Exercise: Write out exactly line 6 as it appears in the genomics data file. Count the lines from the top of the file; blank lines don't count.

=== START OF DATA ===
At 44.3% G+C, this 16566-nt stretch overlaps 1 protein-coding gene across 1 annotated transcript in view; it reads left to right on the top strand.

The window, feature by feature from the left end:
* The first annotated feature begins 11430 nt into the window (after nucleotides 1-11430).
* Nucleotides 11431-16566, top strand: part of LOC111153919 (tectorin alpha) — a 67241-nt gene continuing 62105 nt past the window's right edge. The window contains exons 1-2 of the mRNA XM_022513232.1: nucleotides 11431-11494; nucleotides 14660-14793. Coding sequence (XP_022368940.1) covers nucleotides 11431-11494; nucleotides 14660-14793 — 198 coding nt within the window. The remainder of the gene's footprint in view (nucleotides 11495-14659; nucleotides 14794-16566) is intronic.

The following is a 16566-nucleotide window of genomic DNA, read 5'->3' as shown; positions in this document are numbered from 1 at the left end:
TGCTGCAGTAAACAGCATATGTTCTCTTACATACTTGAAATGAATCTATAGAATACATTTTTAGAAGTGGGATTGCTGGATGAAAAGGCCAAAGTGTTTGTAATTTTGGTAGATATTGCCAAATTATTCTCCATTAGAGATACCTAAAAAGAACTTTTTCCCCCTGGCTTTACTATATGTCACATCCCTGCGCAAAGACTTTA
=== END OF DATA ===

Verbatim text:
TGCTGCAGTAAACAGCATATGTTCTCTTACATACTTGAAATGAATCTATAGAATACATTTTTAGAAGTGGGATTGCTGGATGAAAAGGCCAAAGTGTTTGTAATTTTGGTAGATATTGCCAAATTATTCTCCATTAGAGATACCTAAAAAGAACTTTTTCCCCCTGGCTTTACTATATGTCACATCCCTGCGCAAAGACTTTA